Theological Issues of Physicalism

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Transcript Theological Issues of Physicalism

Nonreductive Physicalism:
Theological Concerns
James A. Van Slyke
Theological Issues
• Primary Thesis (Murphy)
– The Bible does not hold a specific view on human
nature, but a plurality of views
– A particular view is often read into scriptural passages
– Developing a definition of theological anthropology
takes into account several voices
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Science
Philosophy
Theology
Bible
Plan of Action
• History of Definitions
• Understanding Biblical References
• Theological Issues
– Resurrection
History of Anthropological
Terms
• Difficulties in finding a consistent definition
– H. Wheeler Robinson (1911)
• Hebraic – Animated body, Unity, not incarnate soul
• New Testament – Modified dualism, personality survives
bodily death
– C.A. Beckwith (1910)
• Body is opposed to soul, as flesh is opposed to spirit
– E. Schaeder (1910)
• New bodies are given to risen souls
– G. Runze
• At death the soul rests in God until it receives a new
glorified body
History of Anthropological Terms
• Dictionary of the Bible (1902)
– J. Laidlaw
• Soul = life embodied in living creatures
– E. R. Bernard
• “clothing of soul with a body which has to be
reconstituted”
History of Anthropological Terms
• Post-World War I
– Rudolf Bultmann
• Paul’s use of body charaterizes the person as a whole
• “Man does not have a soma [body], he is a soma [soma].”
– John A. T. Robinson
• Moves from a dualist notion (similar to Wheeler Robinson)
to a wholistic conception
– Oscar Cullman
• “The Jewish and Christian interpretation of creation
excludes the whole Greek dualism of body and soul.”
Biblical Sources
• Old Testament
– Word for soul – nephes
• soul, living being, life, self, person, desire,
appetite, emotion, and passion
• Typically refers to whole person, not
separable part
– Genesis 2:7
• God breathes into Adam and he becomes a living
soul (being)
• Same word is used to describe living animals
Biblical Sources
• Basar –
– outside of the person rather than internal
(Isaiah 10:18)
– Often translated as flesh, but also an
expression of the spiritual
Biblical Terms: OT
• Leb
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Heart, mind, conscience
Totality of human existence
Center of human affect
Perception
• Ruah – breath
– Wind, seat of cognition, disposition, spirit
Biblical Sources
• New Testament
– Psyche
• Typically translated for “soul”
• Also means breath of life, earthly life, emotions,
feelings, center of life, inner life, living creature
• Nephes is typically translated as psyche
– Soma – body
– Sarx – flesh
– Pneuma – spirit
Understanding Paul’s
Anthropological Terms
• James Dunn – The Theology of Paul
– Two Main terms
• Body (Soma) – human body, body of sin, body of
death, Christ’s body of flesh, resurrected body,
sacramental bread, the church
• Flesh (Sarx) – opposed to the Spirit of God,
antithesis to Christian living, soil which produces
corruption
Soma
• Paul’s usage has a spectrum of meanings
• Embodiment of the person
– Relational term
– Embodied in a particular environment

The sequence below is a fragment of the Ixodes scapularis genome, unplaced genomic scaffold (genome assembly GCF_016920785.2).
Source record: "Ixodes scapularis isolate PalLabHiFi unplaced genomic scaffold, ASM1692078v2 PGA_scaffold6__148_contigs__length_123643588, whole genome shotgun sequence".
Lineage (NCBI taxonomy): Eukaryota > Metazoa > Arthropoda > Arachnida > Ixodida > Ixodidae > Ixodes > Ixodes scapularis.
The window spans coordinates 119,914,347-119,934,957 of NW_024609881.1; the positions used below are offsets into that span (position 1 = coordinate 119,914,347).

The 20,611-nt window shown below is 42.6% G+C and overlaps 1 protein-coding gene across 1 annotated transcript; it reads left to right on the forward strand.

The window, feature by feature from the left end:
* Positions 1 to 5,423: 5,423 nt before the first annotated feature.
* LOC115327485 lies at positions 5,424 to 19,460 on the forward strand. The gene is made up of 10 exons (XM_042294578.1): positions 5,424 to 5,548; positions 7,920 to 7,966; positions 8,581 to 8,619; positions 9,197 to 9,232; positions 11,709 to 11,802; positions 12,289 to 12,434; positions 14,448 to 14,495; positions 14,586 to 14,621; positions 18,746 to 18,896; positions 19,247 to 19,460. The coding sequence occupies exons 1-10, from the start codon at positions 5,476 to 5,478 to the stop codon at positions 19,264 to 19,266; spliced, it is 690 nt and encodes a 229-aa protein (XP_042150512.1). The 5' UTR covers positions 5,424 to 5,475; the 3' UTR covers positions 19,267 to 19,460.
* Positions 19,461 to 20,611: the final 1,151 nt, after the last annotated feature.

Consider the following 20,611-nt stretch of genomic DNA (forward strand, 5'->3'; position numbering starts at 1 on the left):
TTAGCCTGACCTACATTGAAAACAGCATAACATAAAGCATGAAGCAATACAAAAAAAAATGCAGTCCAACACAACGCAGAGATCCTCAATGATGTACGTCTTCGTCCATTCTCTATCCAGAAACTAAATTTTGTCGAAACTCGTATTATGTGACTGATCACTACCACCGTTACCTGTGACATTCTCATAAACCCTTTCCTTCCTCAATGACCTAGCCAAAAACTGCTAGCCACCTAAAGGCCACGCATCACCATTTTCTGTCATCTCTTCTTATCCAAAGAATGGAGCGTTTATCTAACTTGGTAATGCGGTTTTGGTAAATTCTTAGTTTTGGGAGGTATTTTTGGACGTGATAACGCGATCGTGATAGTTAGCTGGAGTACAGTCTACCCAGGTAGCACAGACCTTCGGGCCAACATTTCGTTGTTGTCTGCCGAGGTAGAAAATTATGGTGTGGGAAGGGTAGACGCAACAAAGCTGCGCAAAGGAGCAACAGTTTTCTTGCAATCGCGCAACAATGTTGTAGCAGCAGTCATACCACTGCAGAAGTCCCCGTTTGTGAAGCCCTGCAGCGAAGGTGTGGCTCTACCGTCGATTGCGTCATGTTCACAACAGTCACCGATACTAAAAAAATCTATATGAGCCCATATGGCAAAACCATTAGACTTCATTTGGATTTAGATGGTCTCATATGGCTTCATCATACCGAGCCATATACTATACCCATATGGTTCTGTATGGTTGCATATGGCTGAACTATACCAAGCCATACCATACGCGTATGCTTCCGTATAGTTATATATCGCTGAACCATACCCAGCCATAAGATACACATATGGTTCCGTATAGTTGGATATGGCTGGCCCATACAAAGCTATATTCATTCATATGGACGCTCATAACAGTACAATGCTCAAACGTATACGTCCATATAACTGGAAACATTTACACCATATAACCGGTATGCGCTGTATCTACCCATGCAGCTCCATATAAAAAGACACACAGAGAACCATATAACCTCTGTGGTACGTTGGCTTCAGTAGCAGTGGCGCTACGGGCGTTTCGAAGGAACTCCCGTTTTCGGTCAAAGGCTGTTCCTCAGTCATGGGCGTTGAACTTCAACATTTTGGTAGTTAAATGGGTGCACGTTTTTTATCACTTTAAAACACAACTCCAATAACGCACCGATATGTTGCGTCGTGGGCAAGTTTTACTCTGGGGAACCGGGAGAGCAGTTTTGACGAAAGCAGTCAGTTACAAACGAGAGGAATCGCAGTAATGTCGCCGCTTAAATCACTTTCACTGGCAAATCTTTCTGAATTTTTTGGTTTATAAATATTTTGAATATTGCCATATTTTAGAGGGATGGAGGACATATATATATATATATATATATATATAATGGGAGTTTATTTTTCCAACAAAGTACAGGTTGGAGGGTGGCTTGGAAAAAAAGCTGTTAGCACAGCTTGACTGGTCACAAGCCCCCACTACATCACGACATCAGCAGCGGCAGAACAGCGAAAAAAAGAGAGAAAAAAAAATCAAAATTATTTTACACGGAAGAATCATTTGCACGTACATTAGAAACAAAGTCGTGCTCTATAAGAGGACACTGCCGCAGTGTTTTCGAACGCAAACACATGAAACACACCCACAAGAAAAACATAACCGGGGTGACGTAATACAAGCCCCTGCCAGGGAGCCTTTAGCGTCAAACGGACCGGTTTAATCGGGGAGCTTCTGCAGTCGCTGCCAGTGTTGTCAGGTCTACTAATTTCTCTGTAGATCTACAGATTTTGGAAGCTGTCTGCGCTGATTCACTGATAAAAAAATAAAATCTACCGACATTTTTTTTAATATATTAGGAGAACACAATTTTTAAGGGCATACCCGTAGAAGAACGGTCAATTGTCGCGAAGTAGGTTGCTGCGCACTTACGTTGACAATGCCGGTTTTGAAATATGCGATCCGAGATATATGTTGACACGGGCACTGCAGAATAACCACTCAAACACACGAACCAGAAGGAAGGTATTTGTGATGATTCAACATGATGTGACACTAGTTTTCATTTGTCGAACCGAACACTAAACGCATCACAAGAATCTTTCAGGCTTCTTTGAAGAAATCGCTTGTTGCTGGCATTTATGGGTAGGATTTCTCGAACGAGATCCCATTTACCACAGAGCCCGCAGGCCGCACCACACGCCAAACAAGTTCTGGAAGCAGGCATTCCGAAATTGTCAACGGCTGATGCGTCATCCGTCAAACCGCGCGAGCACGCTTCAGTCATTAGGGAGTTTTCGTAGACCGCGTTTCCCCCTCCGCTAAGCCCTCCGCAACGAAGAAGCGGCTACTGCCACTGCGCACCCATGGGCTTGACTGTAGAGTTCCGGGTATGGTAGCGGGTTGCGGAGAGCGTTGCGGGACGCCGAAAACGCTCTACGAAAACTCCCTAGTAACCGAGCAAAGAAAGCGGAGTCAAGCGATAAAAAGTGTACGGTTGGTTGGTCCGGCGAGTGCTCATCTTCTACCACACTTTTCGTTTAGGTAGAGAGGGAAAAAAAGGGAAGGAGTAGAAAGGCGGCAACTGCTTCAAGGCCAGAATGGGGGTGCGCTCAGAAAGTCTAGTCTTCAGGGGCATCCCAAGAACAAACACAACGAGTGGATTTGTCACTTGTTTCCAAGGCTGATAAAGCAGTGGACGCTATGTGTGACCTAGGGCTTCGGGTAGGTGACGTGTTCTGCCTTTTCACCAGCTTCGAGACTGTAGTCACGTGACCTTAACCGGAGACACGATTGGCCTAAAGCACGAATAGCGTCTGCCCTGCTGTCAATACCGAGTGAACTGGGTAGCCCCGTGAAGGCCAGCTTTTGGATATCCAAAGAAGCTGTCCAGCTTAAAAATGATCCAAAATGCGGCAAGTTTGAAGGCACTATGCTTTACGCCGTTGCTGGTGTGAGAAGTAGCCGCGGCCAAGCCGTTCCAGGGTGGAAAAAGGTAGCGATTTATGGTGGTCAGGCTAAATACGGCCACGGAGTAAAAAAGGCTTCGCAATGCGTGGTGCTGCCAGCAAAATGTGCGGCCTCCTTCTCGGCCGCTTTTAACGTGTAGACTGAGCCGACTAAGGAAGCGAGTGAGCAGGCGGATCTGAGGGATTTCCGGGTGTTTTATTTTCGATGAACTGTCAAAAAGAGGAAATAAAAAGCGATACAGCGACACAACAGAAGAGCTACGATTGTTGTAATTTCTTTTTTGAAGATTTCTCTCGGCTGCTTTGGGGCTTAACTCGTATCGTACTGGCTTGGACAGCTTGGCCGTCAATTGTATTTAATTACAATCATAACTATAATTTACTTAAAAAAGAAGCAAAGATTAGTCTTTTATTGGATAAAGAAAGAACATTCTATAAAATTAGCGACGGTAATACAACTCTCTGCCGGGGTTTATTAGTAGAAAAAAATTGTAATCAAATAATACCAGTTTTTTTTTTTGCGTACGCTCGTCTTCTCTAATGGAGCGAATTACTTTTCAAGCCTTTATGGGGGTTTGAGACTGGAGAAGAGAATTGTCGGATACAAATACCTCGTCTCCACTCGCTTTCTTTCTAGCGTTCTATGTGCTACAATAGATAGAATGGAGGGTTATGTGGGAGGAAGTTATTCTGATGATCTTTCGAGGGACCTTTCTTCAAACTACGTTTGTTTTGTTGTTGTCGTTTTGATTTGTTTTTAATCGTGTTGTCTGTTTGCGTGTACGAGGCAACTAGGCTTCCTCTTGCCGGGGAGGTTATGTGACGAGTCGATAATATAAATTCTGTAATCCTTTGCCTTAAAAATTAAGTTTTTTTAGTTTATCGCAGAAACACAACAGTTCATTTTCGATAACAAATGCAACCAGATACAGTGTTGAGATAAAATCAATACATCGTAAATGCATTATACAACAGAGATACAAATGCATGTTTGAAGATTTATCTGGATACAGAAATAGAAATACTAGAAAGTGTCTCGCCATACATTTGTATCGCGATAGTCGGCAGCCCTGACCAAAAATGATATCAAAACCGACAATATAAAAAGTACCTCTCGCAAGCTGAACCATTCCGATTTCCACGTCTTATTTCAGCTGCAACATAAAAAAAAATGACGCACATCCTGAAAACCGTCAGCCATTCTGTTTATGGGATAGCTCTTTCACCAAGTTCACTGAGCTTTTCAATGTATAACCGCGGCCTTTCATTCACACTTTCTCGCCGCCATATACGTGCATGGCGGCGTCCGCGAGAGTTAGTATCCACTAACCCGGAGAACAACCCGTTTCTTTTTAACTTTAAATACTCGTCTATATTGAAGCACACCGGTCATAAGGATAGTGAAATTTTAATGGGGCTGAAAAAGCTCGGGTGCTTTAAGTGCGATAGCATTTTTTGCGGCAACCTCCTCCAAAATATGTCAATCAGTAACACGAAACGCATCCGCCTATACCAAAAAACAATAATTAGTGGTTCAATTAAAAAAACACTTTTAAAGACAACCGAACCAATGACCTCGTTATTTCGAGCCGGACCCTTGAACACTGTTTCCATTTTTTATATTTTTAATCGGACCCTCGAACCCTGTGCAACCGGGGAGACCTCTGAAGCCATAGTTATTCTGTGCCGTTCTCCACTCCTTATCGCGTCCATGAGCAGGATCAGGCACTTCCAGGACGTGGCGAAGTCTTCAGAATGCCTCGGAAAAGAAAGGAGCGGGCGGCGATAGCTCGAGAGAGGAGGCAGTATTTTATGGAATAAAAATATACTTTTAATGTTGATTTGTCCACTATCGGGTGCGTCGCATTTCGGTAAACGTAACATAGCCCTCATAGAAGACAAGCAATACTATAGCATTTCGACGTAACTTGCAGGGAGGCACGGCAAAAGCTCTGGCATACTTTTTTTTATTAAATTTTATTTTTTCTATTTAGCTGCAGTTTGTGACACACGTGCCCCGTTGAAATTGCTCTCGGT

– More than physical body; I in relationship
• “Bodily presence as weak” (2 Cor 10.10)
• “Christ might be magnified in my body”
(Phil 1.20)
Sarx
• Spectrum of meanings
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Neutral physical definition
Hebraic thought of weakness
Sin
Antithesis to Spirit
Hostility to God
No longer acting “according to the flesh” (2 Cor.
10.2-3
• “Flesh” does not seem to encompass all its
meanings
Sarx
• The sinning “ I” cannot be separated from
“sarx”
• Sarx is vulnerable to sin
• Bultmann – defined flesh as “the self-reliant
attitude of the man who put shis trust in his
own strength and in that which is controllable
by him”
• Paul himself struggled in trying to understand
the relationship between humanity and sin
Relating the Terms
• Aspective or Partitive account?
– Partitive account
• More Greek influence
• Person made up of different parts
• “The school has a gym”
– Aspective account
• More Hebraic
• Terms are aspects of the whole
• “I am Scottish”
Resurrection
• How can resurrection be understood in
light of nonreductive physicalism?
• Use Paul’s account
– 1 Corinthians 15
• Peter Lampe
Resurrection
• Resurrection of the soma, not “ascension
of the spirit” or “immortality of the soul”
• Eschatological reality
– Outside present reality at end of time
– Our hope beyond death
– Something “unnatural” – not within the
scope of our present existence
Resurrection
• Different Bodies – 1 Cor 15 esp. 44ff
– Soma psyche (Soulish Body)
• Present body not suited for eternal life
– Soma pneumatikon (Spiritual Body)
• Different kind of existence
• Spiritual indicates that God must create this body
– One body is for this age, one body is for the
age to come
Resurrection
• “What you sow does not come to life
unless it dies” (15:36)
– This existence comes to an end
– Death comes first than life
– Soul is not immortal
• Continuity between seed and plant
– Seed must die
– New life is an act of creation by God
The Embodied
Soul
• Nonreductive physicalism
– Soul is embodied the physicality of the human
person
• Not an immaterial property
– Soul is an aspect of the person rather than a
separable part
• Develops through the emergence of personal relatedness
with others and God
Critical Issues
• Intermediate State
– State between death and the next life
– Is death a separation or do our souls leave
our bodies?
• Identity
– How does our identity remain the same?
– What is identity?